Unless you’ve been living under a rock, you will know that Christchurch (and New Zealand) were rocked by a horrific terror attack in which 50 of our wonderful people were killed.
We haven’t ever experienced anything like this here, so it’s come as a shock that it could happen. Especially on that level.
I was initially so upset, and still am, but that has been overshadowed by an intense anger that I have felt.
An anger towards people who think that there are people who “don’t belong here” in New Zealand. That the religion they choose to follow, means that they can’t possibly co-exist in the same space as others. That the person they choose to love, means that they’re less of a person.
We are all human beings, and each and every single one of us deserves to be here in New Zealand and on this planet.
I don’t really want to get into the ins-and-outs of intolerance and racism, but it made me feel sick and so disappointed.
New Zealand should be about LOVE, not FEAR.
Anyway, after it happened, I realised that at some point my children would find out. They are 5 and 7, and whilst they’re technically young, they still are naive and I didn’t know if I wanted them to know about it.
My husband and I sat down and we chatted about what to do, and what to say.
After 24 hours, we decided we would say something to them. For two reasons.
- The school was going to be having a moment’s silence and they might wonder why and;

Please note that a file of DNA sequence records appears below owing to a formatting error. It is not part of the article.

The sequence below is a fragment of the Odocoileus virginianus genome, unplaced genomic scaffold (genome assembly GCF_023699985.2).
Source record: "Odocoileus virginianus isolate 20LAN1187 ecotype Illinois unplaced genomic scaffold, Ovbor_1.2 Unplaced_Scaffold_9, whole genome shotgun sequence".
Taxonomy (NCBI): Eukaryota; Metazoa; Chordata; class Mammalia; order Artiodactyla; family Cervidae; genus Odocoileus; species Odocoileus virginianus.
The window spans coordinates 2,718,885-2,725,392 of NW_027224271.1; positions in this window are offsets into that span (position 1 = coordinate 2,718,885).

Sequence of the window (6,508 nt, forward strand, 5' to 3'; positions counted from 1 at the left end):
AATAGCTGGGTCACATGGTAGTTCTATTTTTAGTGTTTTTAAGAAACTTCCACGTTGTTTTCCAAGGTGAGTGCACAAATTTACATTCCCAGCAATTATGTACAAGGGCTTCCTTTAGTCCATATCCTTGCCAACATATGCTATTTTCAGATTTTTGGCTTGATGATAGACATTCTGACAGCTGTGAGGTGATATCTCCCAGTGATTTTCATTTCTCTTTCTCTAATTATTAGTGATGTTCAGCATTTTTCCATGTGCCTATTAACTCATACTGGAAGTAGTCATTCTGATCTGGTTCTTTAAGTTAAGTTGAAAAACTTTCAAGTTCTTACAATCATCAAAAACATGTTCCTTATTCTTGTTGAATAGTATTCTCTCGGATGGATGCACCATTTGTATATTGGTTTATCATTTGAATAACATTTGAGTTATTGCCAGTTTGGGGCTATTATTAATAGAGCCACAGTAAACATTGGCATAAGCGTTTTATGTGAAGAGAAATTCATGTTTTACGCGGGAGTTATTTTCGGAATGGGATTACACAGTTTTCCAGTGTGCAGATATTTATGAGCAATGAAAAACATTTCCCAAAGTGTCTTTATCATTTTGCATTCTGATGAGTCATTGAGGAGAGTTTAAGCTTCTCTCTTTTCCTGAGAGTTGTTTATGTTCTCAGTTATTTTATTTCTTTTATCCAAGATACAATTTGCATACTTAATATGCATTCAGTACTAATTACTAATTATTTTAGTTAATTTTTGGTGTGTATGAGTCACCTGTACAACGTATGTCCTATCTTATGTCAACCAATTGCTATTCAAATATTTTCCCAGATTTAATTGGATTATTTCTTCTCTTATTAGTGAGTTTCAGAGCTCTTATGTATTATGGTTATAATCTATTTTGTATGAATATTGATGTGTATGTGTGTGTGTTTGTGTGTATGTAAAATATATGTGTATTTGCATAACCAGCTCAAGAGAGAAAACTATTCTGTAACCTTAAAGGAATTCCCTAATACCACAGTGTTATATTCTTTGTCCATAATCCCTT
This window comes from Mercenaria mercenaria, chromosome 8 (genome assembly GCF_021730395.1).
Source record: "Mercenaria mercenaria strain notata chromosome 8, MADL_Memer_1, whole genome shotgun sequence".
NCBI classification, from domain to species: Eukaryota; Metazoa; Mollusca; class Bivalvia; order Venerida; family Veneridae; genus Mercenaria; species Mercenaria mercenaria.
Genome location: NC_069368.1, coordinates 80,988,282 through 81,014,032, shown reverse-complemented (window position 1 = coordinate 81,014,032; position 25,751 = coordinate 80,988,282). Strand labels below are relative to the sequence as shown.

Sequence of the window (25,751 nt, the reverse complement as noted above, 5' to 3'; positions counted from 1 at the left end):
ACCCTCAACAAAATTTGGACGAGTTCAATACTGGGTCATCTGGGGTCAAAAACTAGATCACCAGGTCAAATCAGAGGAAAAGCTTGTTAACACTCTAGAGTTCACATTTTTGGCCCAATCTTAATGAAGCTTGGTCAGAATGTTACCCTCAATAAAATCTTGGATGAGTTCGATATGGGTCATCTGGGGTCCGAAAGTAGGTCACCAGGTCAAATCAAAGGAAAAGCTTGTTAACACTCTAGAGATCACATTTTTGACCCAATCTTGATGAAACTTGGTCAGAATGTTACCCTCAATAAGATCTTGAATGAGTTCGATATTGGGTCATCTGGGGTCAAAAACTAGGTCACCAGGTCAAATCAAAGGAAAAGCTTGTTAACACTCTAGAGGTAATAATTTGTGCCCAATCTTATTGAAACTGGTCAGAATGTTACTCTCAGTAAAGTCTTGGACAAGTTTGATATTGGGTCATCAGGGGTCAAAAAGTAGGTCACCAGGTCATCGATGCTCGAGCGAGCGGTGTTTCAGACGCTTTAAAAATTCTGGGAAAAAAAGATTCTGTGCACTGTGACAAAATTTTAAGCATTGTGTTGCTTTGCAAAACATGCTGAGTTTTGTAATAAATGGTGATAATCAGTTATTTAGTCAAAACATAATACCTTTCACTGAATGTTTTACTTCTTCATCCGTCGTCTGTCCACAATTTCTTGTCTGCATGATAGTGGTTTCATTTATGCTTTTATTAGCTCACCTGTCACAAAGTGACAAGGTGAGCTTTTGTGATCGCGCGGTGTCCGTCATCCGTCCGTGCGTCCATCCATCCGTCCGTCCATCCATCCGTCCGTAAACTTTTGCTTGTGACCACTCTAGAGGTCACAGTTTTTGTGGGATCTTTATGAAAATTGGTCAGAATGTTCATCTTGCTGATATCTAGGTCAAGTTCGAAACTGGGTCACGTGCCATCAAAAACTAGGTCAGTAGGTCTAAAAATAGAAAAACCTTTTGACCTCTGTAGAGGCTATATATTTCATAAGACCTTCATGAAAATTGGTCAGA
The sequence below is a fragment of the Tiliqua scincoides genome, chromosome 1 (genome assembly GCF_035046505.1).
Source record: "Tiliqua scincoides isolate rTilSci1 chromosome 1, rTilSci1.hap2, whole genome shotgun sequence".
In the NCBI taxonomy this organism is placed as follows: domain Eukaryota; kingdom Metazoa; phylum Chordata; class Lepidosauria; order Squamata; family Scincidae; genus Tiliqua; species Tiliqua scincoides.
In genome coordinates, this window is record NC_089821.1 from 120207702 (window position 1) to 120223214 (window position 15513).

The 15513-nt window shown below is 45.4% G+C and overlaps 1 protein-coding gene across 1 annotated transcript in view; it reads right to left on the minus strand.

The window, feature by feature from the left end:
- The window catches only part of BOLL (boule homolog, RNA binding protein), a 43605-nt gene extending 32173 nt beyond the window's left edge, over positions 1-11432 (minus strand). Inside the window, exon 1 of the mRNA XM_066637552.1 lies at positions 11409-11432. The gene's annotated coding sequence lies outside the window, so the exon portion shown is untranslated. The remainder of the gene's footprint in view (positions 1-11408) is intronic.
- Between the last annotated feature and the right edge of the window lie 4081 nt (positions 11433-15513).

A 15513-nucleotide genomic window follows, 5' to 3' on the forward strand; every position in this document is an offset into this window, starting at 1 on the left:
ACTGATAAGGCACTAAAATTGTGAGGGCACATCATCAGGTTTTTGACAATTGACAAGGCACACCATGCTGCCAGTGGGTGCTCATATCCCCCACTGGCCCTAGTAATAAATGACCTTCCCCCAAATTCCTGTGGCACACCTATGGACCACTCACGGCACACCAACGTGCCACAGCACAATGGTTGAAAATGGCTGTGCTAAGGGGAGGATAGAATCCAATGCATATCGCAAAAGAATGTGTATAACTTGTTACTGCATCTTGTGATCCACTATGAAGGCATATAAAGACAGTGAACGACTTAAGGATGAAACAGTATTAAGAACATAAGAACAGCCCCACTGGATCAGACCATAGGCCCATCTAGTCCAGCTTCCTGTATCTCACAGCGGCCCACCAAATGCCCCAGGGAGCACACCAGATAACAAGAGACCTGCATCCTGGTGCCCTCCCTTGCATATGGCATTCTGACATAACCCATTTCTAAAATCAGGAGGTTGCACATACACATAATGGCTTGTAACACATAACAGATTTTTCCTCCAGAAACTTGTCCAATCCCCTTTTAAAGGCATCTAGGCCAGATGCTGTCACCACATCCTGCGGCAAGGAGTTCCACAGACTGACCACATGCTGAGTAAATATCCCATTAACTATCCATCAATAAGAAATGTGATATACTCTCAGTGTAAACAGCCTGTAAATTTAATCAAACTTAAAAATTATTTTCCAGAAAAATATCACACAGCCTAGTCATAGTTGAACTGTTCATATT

- Other kids could know more and I’d rather them have a bit of information, than hear it first time from the kids at school
I kept it brief, and VERY simple.
I said “I’m just letting you guys know that on Monday, at school, you are going to have to be silent for 1 minute“. And when they asked why, I said “because a bad man killed a lot of New Zealand people. It’s very sad, and by being silent for 1 minute, we think about these people and how much our heart hurts for them and their families“.
And I kept it at that.
They didn’t ask why. In fact, my kids followed it up with “Oh, can we have a milkshake please?” … KIDS RIGHT!?
I didn’t feel it needed elaborating as I knew it was out of their realm to grasp it.
HOWEVER that doesn’t mean I don’t think other kids couldn’t understand. I just didn’t feel like going into details with mine.
I know of parents who told their kids everything and they took that on board and were fine.
If my kids come and ask me more questions (which they eventually did after school), then I would elaborate by more telling them that “Sometimes some people don’t think that certain people deserve to live here. It doesn’t make sense to us because they don’t bother us, just like we don’t bother them. But sometimes, some people think they know better”.
Look to be honest, I have no f’ing clue what I’m doing as a parent. I don’t even think for one second I’m equipped enough to try and explain something like what happened, to my kids.
But I try, even if it’s on a very basic level.
Did you tell your kids about what happened? How did they react?
If you need some help with how to tell your children, or if your child gets anxious about it, check out the below links.
- How to talk to your kids about trauma (The Parenting Place)
- How to talk to children about terrorism (The Conversation)
- Helping children (Health.govt.nz)
- Mental health advice for coping after a traumatic event (Health.govt.nz)
- 10 tips for helping children cope with disaster (Save The Children)
I hope you are all doing ok out there. It’s certainly been an intense time for everyone. More so for the victims and families. My thoughts and prayers are constantly with them.